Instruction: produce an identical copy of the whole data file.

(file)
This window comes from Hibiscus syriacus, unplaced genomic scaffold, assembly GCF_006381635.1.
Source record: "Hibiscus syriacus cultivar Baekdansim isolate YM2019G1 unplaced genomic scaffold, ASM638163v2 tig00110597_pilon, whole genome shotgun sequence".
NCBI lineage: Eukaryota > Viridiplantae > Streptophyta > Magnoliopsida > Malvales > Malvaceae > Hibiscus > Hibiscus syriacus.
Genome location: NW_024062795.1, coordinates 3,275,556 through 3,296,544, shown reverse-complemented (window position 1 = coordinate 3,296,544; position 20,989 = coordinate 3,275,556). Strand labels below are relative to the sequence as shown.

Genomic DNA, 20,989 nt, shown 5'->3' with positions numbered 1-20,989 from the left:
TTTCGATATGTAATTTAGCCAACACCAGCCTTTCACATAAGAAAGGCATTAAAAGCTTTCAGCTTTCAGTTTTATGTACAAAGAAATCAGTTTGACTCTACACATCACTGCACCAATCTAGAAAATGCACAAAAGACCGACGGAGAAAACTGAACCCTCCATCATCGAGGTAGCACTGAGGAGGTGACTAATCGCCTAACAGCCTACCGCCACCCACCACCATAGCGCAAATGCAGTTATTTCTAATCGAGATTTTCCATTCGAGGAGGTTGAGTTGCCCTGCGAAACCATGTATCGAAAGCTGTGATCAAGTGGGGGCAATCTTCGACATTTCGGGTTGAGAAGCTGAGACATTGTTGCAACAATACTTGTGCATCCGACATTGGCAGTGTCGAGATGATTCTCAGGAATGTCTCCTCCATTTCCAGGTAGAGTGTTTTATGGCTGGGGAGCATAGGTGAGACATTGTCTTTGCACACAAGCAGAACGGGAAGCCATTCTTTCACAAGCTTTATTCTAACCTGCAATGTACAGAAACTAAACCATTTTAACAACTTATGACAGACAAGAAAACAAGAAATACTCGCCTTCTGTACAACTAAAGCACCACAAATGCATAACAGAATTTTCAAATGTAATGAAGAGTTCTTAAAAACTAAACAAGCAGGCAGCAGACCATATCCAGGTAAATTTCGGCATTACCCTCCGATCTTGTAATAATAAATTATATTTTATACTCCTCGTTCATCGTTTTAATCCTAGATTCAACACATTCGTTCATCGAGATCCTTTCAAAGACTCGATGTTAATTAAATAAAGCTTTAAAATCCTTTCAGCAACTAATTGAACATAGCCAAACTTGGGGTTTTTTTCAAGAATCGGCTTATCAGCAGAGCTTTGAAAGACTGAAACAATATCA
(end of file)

This window comes from Hibiscus syriacus, unplaced genomic scaffold, assembly GCF_006381635.1.
Source record: "Hibiscus syriacus cultivar Baekdansim isolate YM2019G1 unplaced genomic scaffold, ASM638163v2 tig00110597_pilon, whole genome shotgun sequence".
NCBI lineage: Eukaryota > Viridiplantae > Streptophyta > Magnoliopsida > Malvales > Malvaceae > Hibiscus > Hibiscus syriacus.
Genome location: NW_024062795.1, coordinates 3,275,556 through 3,296,544, shown reverse-complemented (window position 1 = coordinate 3,296,544; position 20,989 = coordinate 3,275,556). Strand labels below are relative to the sequence as shown.

Genomic DNA, 20,989 nt, shown 5'->3' with positions numbered 1-20,989 from the left:
TTTCGATATGTAATTTAGCCAACACCAGCCTTTCACATAAGAAAGGCATTAAAAGCTTTCAGCTTTCAGTTTTATGTACAAAGAAATCAGTTTGACTCTACACATCACTGCACCAATCTAGAAAATGCACAAAAGACCGACGGAGAAAACTGAACCCTCCATCATCGAGGTAGCACTGAGGAGGTGACTAATCGCCTAACAGCCTACCGCCACCCACCACCATAGCGCAAATGCAGTTATTTCTAATCGAGATTTTCCATTCGAGGAGGTTGAGTTGCCCTGCGAAACCATGTATCGAAAGCTGTGATCAAGTGGGGGCAATCTTCGACATTTCGGGTTGAGAAGCTGAGACATTGTTGCAACAATACTTGTGCATCCGACATTGGCAGTGTCGAGATGATTCTCAGGAATGTCTCCTCCATTTCCAGGTAGAGTGTTTTATGGCTGGGGAGCATAGGTGAGACATTGTCTTTGCACACAAGCAGAACGGGAAGCCATTCTTTCACAAGCTTTATTCTAACCTGCAATGTACAGAAACTAAACCATTTTAACAACTTATGACAGACAAGAAAACAAGAAATACTCGCCTTCTGTACAACTAAAGCACCACAAATGCATAACAGAATTTTCAAATGTAATGAAGAGTTCTTAAAAACTAAACAAGCAGGCAGCAGACCATATCCAGGTAAATTTCGGCATTACCCTCCGATCTTGTAATAATAAATTATATTTTATACTCCTCGTTCATCGTTTTAATCCTAGATTCAACACATTCGTTCATCGAGATCCTTTCAAAGACTCGATGTTAATTAAATAAAGCTTTAAAATCCTTTCAGCAACTAATTGAACATAGCCAAACTTGGGGTTTTTTTCAAGAATCGGCTTATCAGCAGAGCTTTGAAAGACTGAAACAATATCA